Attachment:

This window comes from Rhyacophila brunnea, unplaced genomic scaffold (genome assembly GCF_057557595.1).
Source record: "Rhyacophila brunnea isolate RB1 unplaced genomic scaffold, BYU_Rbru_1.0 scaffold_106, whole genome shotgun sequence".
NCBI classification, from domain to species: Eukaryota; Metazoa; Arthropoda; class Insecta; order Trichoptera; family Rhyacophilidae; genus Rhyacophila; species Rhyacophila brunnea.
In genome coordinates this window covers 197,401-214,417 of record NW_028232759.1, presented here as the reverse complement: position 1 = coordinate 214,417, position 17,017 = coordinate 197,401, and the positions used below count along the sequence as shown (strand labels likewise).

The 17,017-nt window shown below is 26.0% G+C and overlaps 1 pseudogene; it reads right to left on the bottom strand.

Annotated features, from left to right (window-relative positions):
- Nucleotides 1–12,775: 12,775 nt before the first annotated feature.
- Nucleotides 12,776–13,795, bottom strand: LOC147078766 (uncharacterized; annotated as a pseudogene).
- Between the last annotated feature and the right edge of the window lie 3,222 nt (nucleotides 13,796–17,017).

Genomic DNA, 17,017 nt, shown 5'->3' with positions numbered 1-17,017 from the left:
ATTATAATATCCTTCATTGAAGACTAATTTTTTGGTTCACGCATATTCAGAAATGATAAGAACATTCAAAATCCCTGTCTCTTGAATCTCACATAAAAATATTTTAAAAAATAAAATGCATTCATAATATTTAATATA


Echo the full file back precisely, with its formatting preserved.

This window comes from Rhyacophila brunnea, unplaced genomic scaffold (genome assembly GCF_057557595.1).
Source record: "Rhyacophila brunnea isolate RB1 unplaced genomic scaffold, BYU_Rbru_1.0 scaffold_106, whole genome shotgun sequence".
NCBI classification, from domain to species: Eukaryota; Metazoa; Arthropoda; class Insecta; order Trichoptera; family Rhyacophilidae; genus Rhyacophila; species Rhyacophila brunnea.
In genome coordinates this window covers 197,401-214,417 of record NW_028232759.1, presented here as the reverse complement: position 1 = coordinate 214,417, position 17,017 = coordinate 197,401, and the positions used below count along the sequence as shown (strand labels likewise).

The 17,017-nt window shown below is 26.0% G+C and overlaps 1 pseudogene; it reads right to left on the bottom strand.

Annotated features, from left to right (window-relative positions):
- Nucleotides 1–12,775: 12,775 nt before the first annotated feature.
- Nucleotides 12,776–13,795, bottom strand: LOC147078766 (uncharacterized; annotated as a pseudogene).
- Between the last annotated feature and the right edge of the window lie 3,222 nt (nucleotides 13,796–17,017).

Genomic DNA, 17,017 nt, shown 5'->3' with positions numbered 1-17,017 from the left:
ATTATAATATCCTTCATTGAAGACTAATTTTTTGGTTCACGCATATTCAGAAATGATAAGAACATTCAAAATCCCTGTCTCTTGAATCTCACATAAAAATATTTTAAAAAATAAAATGCATTCATAATATTTAATATA